Three men said to be members of a Mexican drug organization have been accused of kidnapping for ransom a South Carolina man who allegedly owed them $200,000 in marijuana, according to court documents.
Ruben Ceja-Rangel, 57, Luis Castro Villeda, 22, and Juan Manuel Fuentes-Morales, 26, were charged with conspiracy to kidnap the 23-year-old man, who was rescued from a home in Roseboro, N.C., on Tuesday, federal investigators said.
The victim, whose identity was withheld for his family's safety, and his father had been working for a Mexican drug trafficking organization, ferrying cocaine, marijuana and cash throughout North and South Carolina, the complaint says.
The victim was kidnapped after he lost nearly $200,000 worth of marijuana in a drug deal and was unable to pay it back, the complaint says. According to the filing, the victim "fronted" a large quantity of marijuana to another individual, expecting payment at a later date. He was not able to recoup the money, the complaint says.
The victim was kidnapped July 9 and held hostage for nearly a week, while representatives from the organization made more than a dozen calls to the victim's wife and father, demanding repayment for the missing drugs as well as an additional ransom of between $100,000 and $400,000, according to the complaint.
Ceja-Rangel, Castro-Villeda and Fuentes-Morales all appeared in federal court in North Carolina around 10 a.m. Wednesday, according to a spokeswoman for the
The victim and his father have not been charged in the matter, but in the complaint, federal officials say they are not sure whether the victim had been robbed or had tried to rip off the Mexican ring.
"It is unclear at this point whether or not [the victim] was actually ripped off as described, or whether [the victim's father] and (the victim) actually stole the marijuana themselves; however, the investigation into that matter is ongoing," the complaint reads.
David Thomas, special agent in charge of the FBI’s Columbia field office, told the Los Angeles Times that both men are being treated as victims for now. He also warned that much of the information investigators obtained about the father and son’s connection to the drug organization came from statements made by the hostage takers during recorded phone calls, so the true extent of their involvement remains unclear.
“We weren’t focused on the drug aspect of this, we were focused on getting our victim back,” Thomas said.
The 23-year-old was not seriously injured while he was held hostage, according to Thomas.
Using wiretaps to track the suspects' cellphone movements, FBI agents found the victim chained and blindfolded in a home in North Carolina on Tuesday, the complaint said. Ceja-Rangel and Castro-Villeda were with him, and Fuentes-Morales had been arrested earlier that day, the complaint says.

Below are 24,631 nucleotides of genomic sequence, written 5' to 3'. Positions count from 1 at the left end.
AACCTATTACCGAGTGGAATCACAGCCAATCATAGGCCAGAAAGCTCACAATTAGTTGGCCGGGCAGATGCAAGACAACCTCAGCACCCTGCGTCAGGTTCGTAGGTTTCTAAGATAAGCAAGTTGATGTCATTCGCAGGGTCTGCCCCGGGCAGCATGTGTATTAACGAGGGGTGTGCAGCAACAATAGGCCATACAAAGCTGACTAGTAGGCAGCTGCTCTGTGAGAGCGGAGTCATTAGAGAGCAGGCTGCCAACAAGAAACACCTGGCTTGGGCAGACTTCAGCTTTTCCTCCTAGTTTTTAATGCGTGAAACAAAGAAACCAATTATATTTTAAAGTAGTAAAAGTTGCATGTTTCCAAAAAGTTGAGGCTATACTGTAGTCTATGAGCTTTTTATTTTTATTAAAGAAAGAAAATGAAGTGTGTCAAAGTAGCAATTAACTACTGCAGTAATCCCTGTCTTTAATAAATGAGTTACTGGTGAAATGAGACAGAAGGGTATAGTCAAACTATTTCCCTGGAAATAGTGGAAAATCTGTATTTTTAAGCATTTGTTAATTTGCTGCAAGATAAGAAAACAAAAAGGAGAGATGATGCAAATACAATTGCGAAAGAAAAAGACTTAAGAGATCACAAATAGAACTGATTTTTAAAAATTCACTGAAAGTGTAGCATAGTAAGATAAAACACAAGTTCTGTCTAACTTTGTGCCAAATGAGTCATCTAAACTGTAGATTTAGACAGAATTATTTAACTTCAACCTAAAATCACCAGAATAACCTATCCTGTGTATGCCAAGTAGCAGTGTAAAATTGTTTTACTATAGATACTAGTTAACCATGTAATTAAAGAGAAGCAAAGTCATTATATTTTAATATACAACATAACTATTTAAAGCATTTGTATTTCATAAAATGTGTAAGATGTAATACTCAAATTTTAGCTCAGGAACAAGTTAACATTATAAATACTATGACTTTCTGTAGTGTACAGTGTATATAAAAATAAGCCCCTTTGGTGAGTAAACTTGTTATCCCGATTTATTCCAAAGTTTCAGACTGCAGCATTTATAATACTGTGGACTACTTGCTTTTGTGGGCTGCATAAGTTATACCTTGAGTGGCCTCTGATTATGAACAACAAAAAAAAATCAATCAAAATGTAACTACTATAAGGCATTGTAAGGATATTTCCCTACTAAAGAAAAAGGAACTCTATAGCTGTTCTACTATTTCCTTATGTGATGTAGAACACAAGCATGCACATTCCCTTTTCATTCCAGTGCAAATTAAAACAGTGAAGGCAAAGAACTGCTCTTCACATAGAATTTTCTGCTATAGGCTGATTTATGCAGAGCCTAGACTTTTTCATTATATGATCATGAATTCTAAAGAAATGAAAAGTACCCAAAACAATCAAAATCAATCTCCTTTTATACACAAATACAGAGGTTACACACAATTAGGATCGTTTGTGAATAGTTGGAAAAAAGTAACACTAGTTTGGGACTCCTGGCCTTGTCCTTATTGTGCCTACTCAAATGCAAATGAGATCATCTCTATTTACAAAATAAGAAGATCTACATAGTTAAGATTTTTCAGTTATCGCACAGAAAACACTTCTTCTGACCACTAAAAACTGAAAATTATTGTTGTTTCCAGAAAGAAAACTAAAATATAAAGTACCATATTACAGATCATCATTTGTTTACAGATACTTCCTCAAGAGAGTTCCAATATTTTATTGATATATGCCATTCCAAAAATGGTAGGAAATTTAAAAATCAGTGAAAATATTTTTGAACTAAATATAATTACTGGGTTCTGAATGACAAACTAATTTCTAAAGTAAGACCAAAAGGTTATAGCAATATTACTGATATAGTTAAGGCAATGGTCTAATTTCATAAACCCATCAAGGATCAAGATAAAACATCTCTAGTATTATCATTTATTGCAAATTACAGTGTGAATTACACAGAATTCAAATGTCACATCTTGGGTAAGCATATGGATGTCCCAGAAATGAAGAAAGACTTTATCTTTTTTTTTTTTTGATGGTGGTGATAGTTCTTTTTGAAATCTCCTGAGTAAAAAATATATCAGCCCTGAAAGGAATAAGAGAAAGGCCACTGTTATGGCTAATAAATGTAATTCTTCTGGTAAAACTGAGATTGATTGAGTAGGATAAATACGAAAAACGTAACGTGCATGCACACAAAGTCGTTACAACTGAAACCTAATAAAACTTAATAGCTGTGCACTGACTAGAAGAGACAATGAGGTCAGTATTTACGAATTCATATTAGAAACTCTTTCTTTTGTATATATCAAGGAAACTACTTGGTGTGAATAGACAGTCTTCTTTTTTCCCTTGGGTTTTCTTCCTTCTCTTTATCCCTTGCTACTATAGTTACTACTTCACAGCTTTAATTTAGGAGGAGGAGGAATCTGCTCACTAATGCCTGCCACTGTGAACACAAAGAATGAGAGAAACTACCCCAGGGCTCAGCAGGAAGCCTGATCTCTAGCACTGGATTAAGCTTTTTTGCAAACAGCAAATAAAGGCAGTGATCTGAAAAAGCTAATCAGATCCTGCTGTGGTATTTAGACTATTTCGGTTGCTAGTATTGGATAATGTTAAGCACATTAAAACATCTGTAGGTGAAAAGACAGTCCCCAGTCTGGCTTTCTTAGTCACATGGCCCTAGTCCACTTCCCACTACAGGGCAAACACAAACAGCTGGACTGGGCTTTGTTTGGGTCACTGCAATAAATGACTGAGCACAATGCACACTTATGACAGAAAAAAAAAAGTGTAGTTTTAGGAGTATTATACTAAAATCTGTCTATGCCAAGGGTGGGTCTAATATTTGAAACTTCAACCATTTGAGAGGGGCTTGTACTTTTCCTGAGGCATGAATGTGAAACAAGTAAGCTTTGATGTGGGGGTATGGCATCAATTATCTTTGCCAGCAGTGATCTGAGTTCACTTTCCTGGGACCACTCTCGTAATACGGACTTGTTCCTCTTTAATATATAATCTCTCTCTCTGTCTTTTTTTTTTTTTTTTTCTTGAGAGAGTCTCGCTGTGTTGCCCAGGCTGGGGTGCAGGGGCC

The victim told federal agents that Ceja-Rangel abducted him at gunpoint July 9 and held him hostage in the following days, according to authorities. At one point, the victim found a knife and managed to escape from his bonds, but was intercepted by Fuentes-Morales, the complaint says.
Dozens of law enforcement agencies were involved in the investigation, and additional arrests are expected, according to an FBI news release.
“The cooperation among federal, local and state law enforcement agencies and across state lines was nothing short of incredible throughout this investigation,” Thomas said in a statement. “The attention and resources contributed to this investigation should send a strong message that the FBI and its partners will not tolerate the kidnapping of American citizens.”
It was not immediately clear whether the suspects were linked to a specific cartel, according to Thomas, who said all three men are U.S. citizens who reside in North Carolina.
Mexican drug rings have become more prevalent in the area in recent years. While drugs used to flow along the eastern seaboard from South America and through Florida, Thomas said narcotics now travel from Mexico through Atlanta and into the Carolinas before they are taken north along Interstate 95.
Thomas said the nature of the kidnapping, including the initial broad daylight abduction, shows the suspects were probably experienced.
“All that is kind of unusual, so it shows that they are willing to accept a high degree of risk, which generally means it may not be the first time they’ve done something like this,” he said.